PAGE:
How the birds and bees have transformed over time.
Sex education in the United States is, to put it simply, complicated. While we’re at a much more progressive point today than we’ve ever been before, it’s been a bumpy path—and that’s still not to say that we have any kind of universal comprehensive education available to students across the country today. Still, progress is progress, and over the past 100 or so years of sex ed spreading through the nation, we’ve come a long way. Here’s how the birds and the bees talk has transformed over time.
The early stages
The beginning of sex ed in the United States can be traced back to World War I, according to the Sexuality Information and Education Council of the United States (SIECUS), when fear of STIs among soldiers made the government consider investing in educational programs...which stressed abstinence and particularly demonized sex workers. In 1918, the Chamberlain-Kahn Act provided the first federal funding for sex education in high schools. It also allowed for women suspected of prostitution to be physically examined and tested for STIs, detained, and incarcerated.
Abstinence was the name of the game for sex ed from its inception, and that continued through to the 1940s and 1950s, when “family values” were further instilled with Family Life Education (FLE) programs, according to SIECUS. In some parts of the country, these programs are still the form of sex ed in public schools, though their content can vary. At their core, they stressed traditional gender roles and sex as something that goes on between a husband and wife, and they aimed to discourage any kind of behavior outside of a narrow norm.
End of the 20th century
Support for sex ed gradually grew from the 1960s, and by the 1980s, larger audiences pushed for more comprehensive sex education—that taught students about sex instead of how to avoid it. This was a result of the HIV/AIDS epidemic, according to Annex Teen Clinic.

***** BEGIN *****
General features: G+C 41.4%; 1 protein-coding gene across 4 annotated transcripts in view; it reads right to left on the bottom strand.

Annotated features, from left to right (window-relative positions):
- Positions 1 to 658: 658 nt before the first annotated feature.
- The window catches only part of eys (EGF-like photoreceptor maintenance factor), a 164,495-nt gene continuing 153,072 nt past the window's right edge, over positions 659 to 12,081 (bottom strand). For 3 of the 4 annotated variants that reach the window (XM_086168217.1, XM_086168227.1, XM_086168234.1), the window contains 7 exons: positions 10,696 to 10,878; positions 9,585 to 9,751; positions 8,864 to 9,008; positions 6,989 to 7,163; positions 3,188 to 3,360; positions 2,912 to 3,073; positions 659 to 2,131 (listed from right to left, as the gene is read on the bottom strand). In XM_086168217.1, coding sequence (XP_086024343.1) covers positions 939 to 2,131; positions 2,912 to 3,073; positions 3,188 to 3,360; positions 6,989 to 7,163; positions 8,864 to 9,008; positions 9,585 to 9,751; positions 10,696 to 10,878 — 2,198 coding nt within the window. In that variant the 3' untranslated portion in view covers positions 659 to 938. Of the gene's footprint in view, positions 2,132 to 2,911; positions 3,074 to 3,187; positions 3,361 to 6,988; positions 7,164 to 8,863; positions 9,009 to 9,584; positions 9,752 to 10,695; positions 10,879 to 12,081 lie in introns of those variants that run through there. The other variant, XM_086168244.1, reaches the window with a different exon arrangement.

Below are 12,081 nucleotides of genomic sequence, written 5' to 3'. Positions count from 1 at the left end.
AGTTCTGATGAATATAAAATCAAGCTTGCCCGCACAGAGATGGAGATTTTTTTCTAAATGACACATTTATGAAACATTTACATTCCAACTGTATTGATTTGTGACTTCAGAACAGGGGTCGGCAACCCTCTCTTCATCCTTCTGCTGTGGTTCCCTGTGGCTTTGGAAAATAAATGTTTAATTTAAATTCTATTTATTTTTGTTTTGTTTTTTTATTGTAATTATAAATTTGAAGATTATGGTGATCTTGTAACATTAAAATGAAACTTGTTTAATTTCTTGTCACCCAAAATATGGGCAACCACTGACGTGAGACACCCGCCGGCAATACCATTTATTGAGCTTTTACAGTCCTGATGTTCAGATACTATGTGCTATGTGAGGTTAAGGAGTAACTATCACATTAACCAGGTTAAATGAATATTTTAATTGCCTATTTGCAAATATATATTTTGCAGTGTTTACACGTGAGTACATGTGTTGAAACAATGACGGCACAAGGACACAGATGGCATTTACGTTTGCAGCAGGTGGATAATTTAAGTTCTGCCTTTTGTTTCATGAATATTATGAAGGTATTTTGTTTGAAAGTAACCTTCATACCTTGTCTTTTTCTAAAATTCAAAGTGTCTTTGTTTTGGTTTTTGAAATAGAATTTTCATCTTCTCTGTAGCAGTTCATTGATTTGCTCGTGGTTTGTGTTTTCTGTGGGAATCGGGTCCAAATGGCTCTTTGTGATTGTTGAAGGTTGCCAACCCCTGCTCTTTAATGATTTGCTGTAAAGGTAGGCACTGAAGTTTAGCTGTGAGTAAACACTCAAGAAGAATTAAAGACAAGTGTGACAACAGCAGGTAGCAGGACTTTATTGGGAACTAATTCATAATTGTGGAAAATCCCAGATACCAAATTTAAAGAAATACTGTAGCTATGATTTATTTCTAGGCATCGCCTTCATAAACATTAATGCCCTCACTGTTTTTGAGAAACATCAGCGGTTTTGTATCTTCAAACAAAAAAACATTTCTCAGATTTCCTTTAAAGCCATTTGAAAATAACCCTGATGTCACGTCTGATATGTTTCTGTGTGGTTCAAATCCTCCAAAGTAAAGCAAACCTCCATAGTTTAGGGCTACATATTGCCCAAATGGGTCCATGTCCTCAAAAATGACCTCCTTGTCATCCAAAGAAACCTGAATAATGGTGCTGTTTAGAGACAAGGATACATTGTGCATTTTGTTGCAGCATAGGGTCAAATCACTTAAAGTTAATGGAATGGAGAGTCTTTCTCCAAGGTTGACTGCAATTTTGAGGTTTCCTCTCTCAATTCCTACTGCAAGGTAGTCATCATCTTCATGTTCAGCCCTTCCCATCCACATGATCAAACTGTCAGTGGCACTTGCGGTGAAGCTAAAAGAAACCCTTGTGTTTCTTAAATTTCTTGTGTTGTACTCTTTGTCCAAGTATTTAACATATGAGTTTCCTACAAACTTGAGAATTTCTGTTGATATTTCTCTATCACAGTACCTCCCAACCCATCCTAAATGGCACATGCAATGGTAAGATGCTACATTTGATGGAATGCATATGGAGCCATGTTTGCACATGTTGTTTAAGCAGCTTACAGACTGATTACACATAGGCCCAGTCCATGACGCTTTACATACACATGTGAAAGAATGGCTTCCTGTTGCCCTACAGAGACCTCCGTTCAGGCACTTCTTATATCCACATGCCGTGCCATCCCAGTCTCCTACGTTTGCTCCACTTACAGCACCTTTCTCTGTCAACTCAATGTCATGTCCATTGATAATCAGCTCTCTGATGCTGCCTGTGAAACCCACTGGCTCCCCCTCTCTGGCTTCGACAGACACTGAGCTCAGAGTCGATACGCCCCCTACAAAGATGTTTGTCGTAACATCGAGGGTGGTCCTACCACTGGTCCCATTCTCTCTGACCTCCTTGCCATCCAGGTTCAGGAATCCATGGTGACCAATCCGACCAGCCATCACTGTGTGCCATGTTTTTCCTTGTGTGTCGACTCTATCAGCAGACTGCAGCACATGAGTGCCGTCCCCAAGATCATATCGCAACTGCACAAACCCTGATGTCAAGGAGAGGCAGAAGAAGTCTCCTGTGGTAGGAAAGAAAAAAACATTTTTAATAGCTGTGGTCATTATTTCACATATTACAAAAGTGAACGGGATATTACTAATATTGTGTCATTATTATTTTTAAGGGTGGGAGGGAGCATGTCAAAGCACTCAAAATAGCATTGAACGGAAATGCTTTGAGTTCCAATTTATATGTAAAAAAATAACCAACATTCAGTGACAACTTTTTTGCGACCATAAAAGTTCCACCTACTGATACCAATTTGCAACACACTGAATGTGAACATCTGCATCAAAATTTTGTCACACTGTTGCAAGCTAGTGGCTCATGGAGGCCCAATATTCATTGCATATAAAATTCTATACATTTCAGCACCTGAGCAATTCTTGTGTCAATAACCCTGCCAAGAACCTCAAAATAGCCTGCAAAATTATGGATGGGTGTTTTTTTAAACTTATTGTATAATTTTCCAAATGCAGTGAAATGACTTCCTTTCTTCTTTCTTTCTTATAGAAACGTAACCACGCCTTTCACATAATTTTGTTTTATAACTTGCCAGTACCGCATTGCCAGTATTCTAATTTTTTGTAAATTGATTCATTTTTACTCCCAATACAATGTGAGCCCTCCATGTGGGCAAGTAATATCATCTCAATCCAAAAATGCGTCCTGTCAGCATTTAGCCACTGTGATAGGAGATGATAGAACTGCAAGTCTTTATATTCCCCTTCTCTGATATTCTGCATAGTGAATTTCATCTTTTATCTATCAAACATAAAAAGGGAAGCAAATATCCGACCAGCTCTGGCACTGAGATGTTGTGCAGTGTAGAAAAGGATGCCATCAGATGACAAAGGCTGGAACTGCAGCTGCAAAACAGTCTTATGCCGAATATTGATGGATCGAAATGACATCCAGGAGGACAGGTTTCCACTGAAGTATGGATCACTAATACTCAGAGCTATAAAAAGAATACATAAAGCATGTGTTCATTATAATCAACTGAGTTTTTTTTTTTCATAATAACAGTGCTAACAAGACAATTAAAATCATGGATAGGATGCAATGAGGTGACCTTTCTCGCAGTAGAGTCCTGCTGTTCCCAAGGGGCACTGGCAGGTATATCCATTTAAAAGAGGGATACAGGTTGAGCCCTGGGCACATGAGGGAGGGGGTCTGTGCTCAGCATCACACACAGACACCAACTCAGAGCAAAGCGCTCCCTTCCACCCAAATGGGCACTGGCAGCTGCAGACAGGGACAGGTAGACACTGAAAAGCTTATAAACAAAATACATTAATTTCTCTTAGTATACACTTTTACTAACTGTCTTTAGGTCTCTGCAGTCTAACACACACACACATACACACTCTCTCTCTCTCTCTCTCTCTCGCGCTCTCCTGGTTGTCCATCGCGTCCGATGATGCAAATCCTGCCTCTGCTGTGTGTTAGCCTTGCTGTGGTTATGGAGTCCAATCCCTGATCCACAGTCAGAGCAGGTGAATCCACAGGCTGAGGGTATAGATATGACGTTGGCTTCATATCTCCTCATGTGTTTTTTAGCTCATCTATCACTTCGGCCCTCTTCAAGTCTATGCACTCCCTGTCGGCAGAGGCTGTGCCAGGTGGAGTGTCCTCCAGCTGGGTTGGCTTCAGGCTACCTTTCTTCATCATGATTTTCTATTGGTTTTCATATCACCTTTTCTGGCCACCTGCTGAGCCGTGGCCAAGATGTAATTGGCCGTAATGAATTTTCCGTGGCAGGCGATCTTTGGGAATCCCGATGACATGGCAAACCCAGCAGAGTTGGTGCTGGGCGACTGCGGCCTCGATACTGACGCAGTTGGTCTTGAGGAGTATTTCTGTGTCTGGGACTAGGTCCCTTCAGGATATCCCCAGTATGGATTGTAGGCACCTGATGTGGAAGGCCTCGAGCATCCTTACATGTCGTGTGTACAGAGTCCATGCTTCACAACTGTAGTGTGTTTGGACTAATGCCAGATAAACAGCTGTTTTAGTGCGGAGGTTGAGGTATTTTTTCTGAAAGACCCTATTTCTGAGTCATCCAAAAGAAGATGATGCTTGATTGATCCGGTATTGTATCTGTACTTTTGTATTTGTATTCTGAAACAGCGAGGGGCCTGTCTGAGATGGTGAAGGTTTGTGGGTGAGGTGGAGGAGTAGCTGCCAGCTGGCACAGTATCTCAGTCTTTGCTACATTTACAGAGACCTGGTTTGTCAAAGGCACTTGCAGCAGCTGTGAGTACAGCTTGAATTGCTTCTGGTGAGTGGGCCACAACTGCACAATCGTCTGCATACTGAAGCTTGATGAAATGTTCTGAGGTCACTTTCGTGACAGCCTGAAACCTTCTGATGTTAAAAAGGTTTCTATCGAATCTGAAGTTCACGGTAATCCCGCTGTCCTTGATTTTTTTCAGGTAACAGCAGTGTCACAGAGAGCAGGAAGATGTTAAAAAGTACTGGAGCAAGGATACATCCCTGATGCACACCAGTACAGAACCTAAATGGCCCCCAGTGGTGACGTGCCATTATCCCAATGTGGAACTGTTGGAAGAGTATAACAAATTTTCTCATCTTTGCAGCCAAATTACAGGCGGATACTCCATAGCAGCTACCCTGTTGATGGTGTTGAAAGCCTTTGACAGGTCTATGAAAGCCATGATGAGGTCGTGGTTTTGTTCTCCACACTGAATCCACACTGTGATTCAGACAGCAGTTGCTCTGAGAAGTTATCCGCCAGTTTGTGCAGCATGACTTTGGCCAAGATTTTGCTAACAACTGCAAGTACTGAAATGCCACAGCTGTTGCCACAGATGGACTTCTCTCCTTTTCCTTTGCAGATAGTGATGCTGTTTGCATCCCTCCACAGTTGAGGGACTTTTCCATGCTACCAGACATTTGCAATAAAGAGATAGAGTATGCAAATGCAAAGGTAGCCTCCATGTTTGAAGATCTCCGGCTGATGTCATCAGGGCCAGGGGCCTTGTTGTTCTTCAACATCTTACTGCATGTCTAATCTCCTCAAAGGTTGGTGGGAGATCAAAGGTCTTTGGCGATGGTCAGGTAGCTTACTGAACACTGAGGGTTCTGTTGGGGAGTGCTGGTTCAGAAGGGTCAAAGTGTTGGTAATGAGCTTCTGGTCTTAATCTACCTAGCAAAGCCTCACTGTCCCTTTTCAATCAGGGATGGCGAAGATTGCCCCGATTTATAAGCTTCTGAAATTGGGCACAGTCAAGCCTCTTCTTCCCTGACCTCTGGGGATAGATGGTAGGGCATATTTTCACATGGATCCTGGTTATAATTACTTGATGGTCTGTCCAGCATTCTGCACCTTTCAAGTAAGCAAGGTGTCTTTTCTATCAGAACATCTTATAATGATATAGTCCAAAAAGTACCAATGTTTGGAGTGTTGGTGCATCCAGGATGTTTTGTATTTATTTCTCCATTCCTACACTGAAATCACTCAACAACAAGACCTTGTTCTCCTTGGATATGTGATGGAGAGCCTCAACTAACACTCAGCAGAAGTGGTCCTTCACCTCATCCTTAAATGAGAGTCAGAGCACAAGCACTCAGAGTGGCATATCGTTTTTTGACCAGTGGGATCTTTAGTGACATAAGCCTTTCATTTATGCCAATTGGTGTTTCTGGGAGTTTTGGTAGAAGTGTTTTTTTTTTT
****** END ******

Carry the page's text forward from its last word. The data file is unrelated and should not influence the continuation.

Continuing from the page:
In 1991, SIECUS (which was formed in 1964 by Planned Parenthood’s medical director at the time, Mary Calderone) published its guidelines for comprehensive sex education at every grade level, including information on STIs, relationships, and sexual health, all taught to instill a positive view of sexuality in students.
Where we are today
Though by the end of the 20th century, comprehensive sex education became more widespread, abstinence-only education is still fairly common—and this can be traced to funding enacted by both the Clinton and Bush administrations.
In 2010, under the Obama administration, the Office of Adolescent Health (OAH) was created within the Department of Health and Human Services, and it administered programs that focused on evidence-based sex education over abstinence-only options.
Today sex education is mandated in 24 states and Washington, D.C., and 34 mandate HIV education, though what education entails is largely up to school districts, according to Planned Parenthood. Some states have more recently added consent as a key pillar to sex ed. The CDC defines quality sex education as being inclusive to the LGBTQ community, fostering positive relationships between adolescents and important adults, connecting students to sexual health resources, and more. When students are exposed to this kind of education, they’re more likely to increase their use of protection—and to have healthy relationships. Sex ed still has a long way to go in the U.S. But it’s undoubtedly come pretty far.